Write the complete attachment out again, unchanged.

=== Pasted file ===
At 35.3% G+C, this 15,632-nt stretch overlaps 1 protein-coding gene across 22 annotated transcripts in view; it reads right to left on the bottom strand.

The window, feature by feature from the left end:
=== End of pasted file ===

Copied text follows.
At 35.3% G+C, this 15,632-nt stretch overlaps 1 protein-coding gene across 22 annotated transcripts in view; it reads right to left on the bottom strand.

The window, feature by feature from the left end: